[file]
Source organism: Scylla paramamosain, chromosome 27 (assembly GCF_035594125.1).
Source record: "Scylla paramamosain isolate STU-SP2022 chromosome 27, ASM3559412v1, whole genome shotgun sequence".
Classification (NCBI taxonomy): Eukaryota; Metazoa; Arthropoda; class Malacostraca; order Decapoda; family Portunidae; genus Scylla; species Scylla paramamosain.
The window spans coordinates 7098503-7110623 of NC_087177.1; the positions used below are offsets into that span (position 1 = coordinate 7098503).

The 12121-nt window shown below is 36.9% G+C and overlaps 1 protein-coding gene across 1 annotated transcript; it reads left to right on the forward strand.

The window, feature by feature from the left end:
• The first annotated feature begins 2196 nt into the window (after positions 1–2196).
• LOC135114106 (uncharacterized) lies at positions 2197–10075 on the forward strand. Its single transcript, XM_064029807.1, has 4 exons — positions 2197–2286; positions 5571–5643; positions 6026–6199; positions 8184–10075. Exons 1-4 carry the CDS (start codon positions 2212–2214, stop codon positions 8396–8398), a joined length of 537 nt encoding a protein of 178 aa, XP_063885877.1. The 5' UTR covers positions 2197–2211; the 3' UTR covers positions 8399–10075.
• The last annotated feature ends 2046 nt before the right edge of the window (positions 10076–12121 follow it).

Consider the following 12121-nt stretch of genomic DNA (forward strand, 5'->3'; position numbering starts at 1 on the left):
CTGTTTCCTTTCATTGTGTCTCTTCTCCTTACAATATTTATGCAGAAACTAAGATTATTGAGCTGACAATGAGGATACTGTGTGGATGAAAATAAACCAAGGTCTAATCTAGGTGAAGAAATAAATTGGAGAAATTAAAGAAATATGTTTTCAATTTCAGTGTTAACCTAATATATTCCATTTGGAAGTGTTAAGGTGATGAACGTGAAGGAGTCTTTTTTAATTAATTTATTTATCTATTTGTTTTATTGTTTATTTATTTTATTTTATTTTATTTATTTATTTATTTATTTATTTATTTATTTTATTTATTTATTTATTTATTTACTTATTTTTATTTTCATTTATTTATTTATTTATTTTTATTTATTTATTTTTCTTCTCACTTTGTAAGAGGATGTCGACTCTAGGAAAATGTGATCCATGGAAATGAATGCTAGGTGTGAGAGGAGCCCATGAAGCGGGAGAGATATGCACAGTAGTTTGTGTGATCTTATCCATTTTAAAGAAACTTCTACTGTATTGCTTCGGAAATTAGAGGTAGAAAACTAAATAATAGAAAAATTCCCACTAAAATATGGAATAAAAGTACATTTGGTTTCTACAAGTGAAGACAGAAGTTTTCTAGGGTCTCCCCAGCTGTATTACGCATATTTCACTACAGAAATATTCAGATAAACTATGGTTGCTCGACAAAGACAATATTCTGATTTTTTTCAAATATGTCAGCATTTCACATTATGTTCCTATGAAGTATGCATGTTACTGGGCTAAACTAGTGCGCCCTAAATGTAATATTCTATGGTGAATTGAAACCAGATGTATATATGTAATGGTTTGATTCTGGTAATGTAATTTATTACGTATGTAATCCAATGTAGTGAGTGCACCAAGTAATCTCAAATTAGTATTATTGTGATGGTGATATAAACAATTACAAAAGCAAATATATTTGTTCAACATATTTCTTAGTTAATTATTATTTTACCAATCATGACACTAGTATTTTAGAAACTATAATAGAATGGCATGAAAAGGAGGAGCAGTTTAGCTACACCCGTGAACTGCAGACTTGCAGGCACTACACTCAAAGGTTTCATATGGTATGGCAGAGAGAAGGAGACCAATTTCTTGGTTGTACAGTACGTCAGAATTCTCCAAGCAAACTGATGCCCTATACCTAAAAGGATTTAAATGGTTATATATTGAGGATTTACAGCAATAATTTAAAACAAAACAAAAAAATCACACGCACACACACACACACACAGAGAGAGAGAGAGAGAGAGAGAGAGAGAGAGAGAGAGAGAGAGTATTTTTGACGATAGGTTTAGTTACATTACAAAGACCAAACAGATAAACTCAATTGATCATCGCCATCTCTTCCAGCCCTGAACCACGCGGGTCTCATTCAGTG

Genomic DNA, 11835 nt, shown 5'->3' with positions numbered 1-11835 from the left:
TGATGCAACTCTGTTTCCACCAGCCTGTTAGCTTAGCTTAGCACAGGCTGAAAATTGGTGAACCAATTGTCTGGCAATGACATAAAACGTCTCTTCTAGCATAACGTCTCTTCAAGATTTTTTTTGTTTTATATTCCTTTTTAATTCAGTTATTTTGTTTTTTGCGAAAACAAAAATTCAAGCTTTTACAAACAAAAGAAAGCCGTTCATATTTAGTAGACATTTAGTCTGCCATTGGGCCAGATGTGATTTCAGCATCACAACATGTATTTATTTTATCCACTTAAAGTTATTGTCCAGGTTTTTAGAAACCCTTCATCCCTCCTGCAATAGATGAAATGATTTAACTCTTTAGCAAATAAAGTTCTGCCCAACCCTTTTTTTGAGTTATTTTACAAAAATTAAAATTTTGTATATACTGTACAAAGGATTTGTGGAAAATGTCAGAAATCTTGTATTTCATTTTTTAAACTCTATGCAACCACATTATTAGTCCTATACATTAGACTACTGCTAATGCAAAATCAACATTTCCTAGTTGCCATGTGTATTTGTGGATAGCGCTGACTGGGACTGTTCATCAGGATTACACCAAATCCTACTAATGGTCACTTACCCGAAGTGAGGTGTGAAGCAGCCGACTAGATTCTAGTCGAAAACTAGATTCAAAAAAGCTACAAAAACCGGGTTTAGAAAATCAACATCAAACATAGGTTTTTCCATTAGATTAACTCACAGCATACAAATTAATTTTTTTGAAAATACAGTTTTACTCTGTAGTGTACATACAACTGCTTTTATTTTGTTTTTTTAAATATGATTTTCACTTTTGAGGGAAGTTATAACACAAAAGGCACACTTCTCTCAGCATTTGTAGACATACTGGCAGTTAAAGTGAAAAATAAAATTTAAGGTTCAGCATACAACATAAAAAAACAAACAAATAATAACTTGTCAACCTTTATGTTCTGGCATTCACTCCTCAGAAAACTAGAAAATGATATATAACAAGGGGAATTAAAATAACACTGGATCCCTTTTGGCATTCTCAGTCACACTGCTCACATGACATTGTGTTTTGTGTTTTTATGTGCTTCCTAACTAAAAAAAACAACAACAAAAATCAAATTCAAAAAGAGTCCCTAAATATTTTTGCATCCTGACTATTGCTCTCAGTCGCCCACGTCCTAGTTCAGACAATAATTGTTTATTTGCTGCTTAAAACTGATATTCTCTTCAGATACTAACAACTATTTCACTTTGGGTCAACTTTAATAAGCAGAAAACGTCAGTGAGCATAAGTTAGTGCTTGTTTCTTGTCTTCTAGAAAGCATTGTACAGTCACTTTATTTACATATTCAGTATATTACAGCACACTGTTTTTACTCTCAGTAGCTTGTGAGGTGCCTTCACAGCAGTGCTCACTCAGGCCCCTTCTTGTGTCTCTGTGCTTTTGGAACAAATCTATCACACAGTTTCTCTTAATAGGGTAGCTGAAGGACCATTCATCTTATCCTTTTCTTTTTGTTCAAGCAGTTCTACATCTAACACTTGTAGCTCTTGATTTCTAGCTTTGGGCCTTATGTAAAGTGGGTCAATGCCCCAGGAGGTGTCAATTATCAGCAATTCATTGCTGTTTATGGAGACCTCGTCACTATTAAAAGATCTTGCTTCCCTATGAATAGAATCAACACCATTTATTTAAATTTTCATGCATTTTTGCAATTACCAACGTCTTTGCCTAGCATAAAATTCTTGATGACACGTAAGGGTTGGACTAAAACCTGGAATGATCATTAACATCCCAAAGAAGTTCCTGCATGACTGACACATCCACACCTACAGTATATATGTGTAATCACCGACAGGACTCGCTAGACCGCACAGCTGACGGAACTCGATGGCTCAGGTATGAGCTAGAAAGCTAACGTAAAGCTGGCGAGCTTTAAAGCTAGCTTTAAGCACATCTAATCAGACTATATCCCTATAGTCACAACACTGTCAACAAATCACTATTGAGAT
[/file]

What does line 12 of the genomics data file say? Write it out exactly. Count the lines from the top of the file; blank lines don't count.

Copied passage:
Genomic DNA, 11835 nt, shown 5'->3' with positions numbered 1-11835 from the left: